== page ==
Tara, Jo and Amy have set up a special offer for Felt fans! Until the end of March, use the code FELT17 at checkout, and for every 3 pack (small, medium, large) purchased you’ll receive a free medium Honeywrap worth $12.

And for one lucky reader, they have a Honeywrap 3 Pack to give away! To be in to win this eco-friendly prize, leave a comment telling us what appeals to you about the Honeywrap story. The draw will be made on Friday 10 March and is open to New Zealand residents only.

Honeywrap natural reusable food wrap

 

Order your Honeywrap now »

 

The handmade home: gifts for domestic gods and goddesses

Sunday, December 4th, 2016

Every domestic deity appreciates the value of beautifully made belongings, so Felt is the perfect place to find Christmas gifts for them. Plus, every item on Felt is made right here in Aotearoa, so you know you’re getting something special.

boa blog

Check out our curated collection of gifts for domestic goddesses and gods in the Felt Christmas Gift Guide today!

domestic gods

1. Wire-patterned glass coasters by E-Fusion | 2. Looped macrame hanger by Crafted | 3. Ceramic salad bowl by Stephen Robertson | 4. Produce bags by The Rubbish Whisperer | 5. Dutch canal house cheese boards by Nannestad & Sons

 

Peruse the Felt Christmas Gift Guide »

Check out the Felt Christmas Catalogue on Issuu »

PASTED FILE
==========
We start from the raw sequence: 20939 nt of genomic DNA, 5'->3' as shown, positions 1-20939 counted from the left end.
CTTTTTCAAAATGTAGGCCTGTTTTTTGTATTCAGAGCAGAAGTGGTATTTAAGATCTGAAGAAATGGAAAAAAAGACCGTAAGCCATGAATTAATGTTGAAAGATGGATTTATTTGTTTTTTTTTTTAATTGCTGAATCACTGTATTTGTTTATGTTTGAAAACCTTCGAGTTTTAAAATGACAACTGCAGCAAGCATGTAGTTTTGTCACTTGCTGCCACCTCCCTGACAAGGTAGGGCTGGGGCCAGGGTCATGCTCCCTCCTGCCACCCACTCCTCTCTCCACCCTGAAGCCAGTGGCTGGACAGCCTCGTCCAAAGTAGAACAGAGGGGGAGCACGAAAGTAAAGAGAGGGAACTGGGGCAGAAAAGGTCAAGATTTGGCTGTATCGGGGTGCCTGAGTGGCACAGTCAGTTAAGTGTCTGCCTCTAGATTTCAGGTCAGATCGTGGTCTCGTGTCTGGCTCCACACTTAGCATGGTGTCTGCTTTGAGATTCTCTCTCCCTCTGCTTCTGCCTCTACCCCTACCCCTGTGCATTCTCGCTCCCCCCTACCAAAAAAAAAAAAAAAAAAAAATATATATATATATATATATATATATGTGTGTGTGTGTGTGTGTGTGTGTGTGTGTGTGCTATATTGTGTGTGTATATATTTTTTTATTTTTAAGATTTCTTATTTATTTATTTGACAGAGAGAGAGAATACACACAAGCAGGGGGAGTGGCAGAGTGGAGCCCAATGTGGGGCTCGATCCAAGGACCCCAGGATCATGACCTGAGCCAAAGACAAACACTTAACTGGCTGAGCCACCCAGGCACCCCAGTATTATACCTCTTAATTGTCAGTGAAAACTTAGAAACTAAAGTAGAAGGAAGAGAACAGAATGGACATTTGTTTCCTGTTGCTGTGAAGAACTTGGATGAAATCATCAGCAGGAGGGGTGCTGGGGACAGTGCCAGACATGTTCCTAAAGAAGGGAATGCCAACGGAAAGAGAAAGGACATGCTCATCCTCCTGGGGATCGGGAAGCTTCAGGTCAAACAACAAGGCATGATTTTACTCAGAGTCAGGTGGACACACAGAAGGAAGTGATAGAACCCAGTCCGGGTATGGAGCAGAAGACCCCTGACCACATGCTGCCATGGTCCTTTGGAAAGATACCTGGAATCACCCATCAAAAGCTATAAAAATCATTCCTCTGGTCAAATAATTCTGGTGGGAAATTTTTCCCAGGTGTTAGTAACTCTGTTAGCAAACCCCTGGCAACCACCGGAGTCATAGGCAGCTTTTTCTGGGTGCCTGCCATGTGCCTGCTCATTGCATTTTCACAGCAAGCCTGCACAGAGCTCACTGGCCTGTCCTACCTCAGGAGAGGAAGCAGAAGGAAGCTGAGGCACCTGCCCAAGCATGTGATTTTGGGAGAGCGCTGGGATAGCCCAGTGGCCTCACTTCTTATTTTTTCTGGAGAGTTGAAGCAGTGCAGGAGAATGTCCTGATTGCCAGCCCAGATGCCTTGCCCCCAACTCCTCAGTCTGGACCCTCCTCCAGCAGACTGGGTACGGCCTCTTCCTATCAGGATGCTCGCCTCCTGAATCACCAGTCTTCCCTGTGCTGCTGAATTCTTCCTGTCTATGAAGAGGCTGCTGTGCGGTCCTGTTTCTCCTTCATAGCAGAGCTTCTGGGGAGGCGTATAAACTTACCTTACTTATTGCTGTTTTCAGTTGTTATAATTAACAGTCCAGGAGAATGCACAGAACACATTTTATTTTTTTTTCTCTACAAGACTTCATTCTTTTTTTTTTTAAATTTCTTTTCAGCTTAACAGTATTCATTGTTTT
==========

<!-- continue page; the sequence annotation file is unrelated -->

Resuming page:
thebusyfinch blog

Just in time for Father’s Day

Tuesday, August 30th, 2016

These beautiful, sculptural platters and serving boards are fresh to Felt this week, and if you’re quick you can nab one for Dad in time for Father’s Day! Don’t delay – pick your favourite from Rudie Verhoef’s range today.

rudieverhoef0 blog

rudieverhoef
rudieverhoef

rudieverhoef3 blog

Whoop whoop! Father’s Day special from Marmalade on Felt

Tuesday, August 23rd, 2016

Dad’s in for a treat, because the team at Marmalade have come up with an awesome Father’s Day combo. Purchase their Moa apron or Striped Denim apron before 29 August and receive an awesome tea towel from the Marmalade collection too – for the sweet price of just $40!

marmaladenz1 blog

marmaladenz2 blog

 

Get your Marmalade Father’s Day pack today »

 

And don’t forget to check out our Father’s Day Gift Guide for more great goodies for Dad!

A set of stylish sketch bowls from Wigley Ware

Sunday, May 29th, 2016

wigleyware1 blog

Sarah Wigley decorates each of her ceramic pieces using a range of printing, drawing and painting techniques. Each piece is designed to be unique, long-lasting and beautiful, and no two pieces are quite the same.

This nested set of three porcelain bowls, ranging from 2cm to 10cm across, feature interiors glazed a glossy mint green. The exteriors are hand-decorated with a silvery, pencil sketch-like design that fires on permanently in the kiln.

 

Purchase Wigley Ware’s creations on Felt »

 

wigleyware blog

Nature, heritage and homewares: making the tea towel meaningful

Monday, May 23rd, 2016

Kate Watts of Crown and Feathers screenprints her original designs onto high quality cotton and linen teatowels in her Dunedin workshop, using eco-friendly waterbased inks. Inspired by objects of household history, and the natural world around her, she feels her work brings lightness and enjoyment to everyday chores.

felt2

What do you make?
I design and hand print a range of tea towels with designs inspired by vintage kitchenware and birds.